Building Linux Virtual Private Networks (VPNs)
Oleg Koleshikov and Brian Hatch
New Riders Press, 2002, 385 pages
his book concentrates primarily on setting up VPNs
between Linux computers acting as VPN gateways. There are many scenarios where
this might be useful--for instance, if you were using a Linux box as a router
between two networks. For the most part, however, people build VPNs to
circumvent deficiencies in operating systems. These days, like it or not,
this means providing a service for Windows clients. The most common use of
VPNs is undoubtedly the "Road Warrior" scenario, with Windows clients
browsing a subnet on Linux running Samba. This in turn means NAT and DHCP.
Yet these topics, the authors say, are beyond the scope of the book. The
discussion of firewalls, which is another never-ending source of trouble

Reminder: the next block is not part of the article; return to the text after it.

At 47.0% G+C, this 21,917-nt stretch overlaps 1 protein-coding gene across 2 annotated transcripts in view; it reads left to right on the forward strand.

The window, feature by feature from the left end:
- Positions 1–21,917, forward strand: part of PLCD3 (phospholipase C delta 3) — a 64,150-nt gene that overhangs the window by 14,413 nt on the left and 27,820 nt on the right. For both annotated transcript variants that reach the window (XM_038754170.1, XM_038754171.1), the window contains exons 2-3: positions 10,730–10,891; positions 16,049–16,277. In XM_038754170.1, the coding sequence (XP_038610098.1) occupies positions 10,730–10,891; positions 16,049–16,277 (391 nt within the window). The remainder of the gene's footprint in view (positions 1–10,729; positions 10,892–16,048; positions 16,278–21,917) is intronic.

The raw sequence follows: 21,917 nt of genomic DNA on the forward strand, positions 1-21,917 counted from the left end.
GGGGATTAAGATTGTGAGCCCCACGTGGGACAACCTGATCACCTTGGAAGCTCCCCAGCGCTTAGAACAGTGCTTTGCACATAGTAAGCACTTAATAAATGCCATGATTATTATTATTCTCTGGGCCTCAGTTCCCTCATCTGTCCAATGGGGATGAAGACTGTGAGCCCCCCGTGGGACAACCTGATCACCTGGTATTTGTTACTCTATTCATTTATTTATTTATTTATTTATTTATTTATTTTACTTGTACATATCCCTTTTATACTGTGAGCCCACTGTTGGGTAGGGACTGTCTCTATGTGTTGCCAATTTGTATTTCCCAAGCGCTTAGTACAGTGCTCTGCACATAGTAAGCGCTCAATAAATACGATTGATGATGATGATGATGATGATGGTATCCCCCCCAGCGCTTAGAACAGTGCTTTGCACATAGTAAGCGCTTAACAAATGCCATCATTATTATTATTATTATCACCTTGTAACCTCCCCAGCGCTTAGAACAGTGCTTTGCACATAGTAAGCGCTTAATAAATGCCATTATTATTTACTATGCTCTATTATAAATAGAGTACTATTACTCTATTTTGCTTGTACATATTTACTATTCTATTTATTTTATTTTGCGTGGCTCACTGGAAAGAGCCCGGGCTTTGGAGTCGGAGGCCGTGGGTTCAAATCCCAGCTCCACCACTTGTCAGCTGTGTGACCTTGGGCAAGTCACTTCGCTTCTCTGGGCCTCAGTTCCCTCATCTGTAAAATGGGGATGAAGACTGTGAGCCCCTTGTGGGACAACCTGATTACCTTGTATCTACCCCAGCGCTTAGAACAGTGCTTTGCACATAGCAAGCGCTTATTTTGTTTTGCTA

with VPNs, is superficial.
Although there is some coverage of SSL and certificates, the authors
recommend using pre-shared keys (PSKs) to authenticate users with FreeS/WAN.
The FreeS/WAN documentation, and the documentation from various VPN clients,
all say repeatedly that this is a Really Bad Idea. Of course, a VPN is simpler
to set up with PSKs. But the reason people buy books like Building Linux
Virtual Private Networks is not to learn the easy stuff, but to learn
how to do the tasks that are difficult.
December 23, 2002